Forum: Ruby String concatenation in Ruby

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Ad911dd48003ce79e04880d4f643e47f?d=identicon&s=25 Jagadeesh (Guest)
on 2009-05-25 07:56
(Received via mailing list)
Hi,
I am looking for something similar to join in perl. I am doing
[sample perl code]

$CMD = join('  ',  $cmd, $arg1, $arg2, $arg3);

Is there anything similar to this available in Ruby?

Thanks in advance.
Jagadeesh
34a7615f38496a5dafbb3e6b721c435e?d=identicon&s=25 Mohit Sindhwani (Guest)
on 2009-05-25 07:58
(Received via mailing list)
Jagadeesh wrote:
> Hi,
> I am looking for something similar to join in perl. I am doing
> [sample perl code]
>
> $CMD = join('  ',  $cmd, $arg1, $arg2, $arg3);
>

Not 100% sure of what you need, but I think this will do the job for
you:
str = [cmd, arg1, arg2, arg3].join(' ')
C40020a47c6b625af6422b5b1302abaf?d=identicon&s=25 Stefano Crocco (crocco)
on 2009-05-25 08:00
(Received via mailing list)
On Monday 25 May 2009, Jagadeesh wrote:
> |Hi,
> |I am looking for something similar to join in perl. I am doing
> |[sample perl code]
> |
> |$CMD = join('  ',  $cmd, $arg1, $arg2, $arg3);
> |
> |Is there anything similar to this available in Ruby?
> |
> |Thanks in advance.
> |Jagadeesh

I don't know perl, but, assuming you want a string containing the four
arguments separated by two spaces, you can do this:

res = [cmd, arg1, arg2, arg3].join('  ')

This creates an array containing the four strings, then calls its join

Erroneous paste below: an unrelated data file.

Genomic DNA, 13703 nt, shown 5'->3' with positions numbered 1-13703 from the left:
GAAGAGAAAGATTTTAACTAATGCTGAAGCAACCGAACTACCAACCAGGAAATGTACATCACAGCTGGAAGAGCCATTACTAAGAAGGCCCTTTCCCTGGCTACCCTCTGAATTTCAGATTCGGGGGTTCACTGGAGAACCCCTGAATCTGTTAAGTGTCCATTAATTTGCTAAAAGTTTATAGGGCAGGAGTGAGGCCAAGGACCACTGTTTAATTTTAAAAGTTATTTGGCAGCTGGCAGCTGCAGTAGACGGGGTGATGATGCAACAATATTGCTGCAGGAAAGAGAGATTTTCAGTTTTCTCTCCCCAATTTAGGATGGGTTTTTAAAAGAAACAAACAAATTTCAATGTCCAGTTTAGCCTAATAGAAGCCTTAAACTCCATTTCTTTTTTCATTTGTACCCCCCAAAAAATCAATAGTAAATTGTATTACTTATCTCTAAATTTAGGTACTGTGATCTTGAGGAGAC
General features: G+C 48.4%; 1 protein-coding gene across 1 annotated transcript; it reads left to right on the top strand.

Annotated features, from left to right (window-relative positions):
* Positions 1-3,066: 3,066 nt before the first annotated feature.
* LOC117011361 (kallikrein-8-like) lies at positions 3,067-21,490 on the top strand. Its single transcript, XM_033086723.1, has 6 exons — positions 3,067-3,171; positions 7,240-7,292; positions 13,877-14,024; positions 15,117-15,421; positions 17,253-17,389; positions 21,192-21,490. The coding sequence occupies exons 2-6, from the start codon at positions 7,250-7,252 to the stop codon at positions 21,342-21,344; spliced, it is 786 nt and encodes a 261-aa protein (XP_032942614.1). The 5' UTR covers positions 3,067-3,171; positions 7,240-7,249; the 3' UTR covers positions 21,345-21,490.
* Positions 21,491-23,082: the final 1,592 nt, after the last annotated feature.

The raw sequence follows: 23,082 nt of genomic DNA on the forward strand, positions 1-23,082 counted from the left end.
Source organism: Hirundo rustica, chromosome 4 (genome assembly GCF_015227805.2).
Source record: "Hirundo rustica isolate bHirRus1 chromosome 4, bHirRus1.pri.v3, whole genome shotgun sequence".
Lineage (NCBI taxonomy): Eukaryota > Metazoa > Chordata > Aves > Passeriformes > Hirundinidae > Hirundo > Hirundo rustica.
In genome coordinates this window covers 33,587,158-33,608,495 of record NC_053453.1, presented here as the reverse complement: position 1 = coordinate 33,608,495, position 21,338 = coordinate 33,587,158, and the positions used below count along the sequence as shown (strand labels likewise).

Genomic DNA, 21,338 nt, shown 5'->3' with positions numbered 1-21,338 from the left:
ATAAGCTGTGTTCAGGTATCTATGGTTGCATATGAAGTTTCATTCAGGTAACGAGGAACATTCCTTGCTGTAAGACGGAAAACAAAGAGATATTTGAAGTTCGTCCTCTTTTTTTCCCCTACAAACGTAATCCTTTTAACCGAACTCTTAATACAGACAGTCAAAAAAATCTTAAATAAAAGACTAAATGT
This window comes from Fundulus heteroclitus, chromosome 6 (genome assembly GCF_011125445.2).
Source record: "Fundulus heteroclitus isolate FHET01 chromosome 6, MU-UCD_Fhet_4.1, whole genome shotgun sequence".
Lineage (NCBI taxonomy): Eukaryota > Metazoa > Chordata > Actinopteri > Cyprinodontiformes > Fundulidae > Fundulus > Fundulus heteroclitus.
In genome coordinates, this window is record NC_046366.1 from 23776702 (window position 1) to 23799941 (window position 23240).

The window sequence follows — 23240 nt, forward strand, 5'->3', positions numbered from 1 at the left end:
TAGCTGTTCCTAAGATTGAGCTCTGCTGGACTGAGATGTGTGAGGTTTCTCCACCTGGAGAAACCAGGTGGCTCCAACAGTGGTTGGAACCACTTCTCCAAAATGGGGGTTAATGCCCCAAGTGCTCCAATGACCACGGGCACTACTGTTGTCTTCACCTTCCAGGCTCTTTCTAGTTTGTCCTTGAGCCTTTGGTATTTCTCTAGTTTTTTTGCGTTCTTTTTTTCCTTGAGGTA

method.

Stefano
E0d864d9677f3c1482a20152b7cac0e2?d=identicon&s=25 Robert Klemme (Guest)
on 2009-05-25 10:31
(Received via mailing list)
2009/5/25 Mohit Sindhwani <mo_mail@onghu.com>:
> str = [cmd, arg1, arg2, arg3].join(' ')
Alternative approaches:

str = "#{cmd} #{arg1} #{arg2} #{arg3}"
str = sprintf '%s %s %s %s', cmd, arg1, arg2, arg3

If this is for executing an external process, there is no need to lump
all these together, instead you can do which has the advantage that
you do not need a shell to parse the individual arguments and also
whitespace cannot cause trouble.

system cmd, arg1, arg2, arg3

Kind regards

robert
C06869c119472a139eb163b72040b0db?d=identicon&s=25 Bertram Scharpf (Guest)
on 2009-05-25 11:45
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Hi,

Am Montag, 25. Mai 2009, 17:30:43 +0900 schrieb Robert Klemme:
> you do not need a shell to parse the individual arguments and also
> whitespace cannot cause trouble.
>
> system cmd, arg1, arg2, arg3

There are two more advantages: Arguments that contain spaces
remain one argument. Arguments that contain shell operators like
; && || `...` could produce malicious side effects.

Another approach:

  args = [ arg1, arg2, arg3]
  system cmd, *args

Bertram
E0d864d9677f3c1482a20152b7cac0e2?d=identicon&s=25 Robert Klemme (Guest)
on 2009-05-25 13:45
(Received via mailing list)
2009/5/25 Bertram Scharpf <lists@bertram-scharpf.de>:
>>
>> If this is for executing an external process, there is no need to lump
>> all these together, instead you can do which has the advantage that
>> you do not need a shell to parse the individual arguments and also
>> whitespace cannot cause trouble.
>>
>> system cmd, arg1, arg2, arg3
>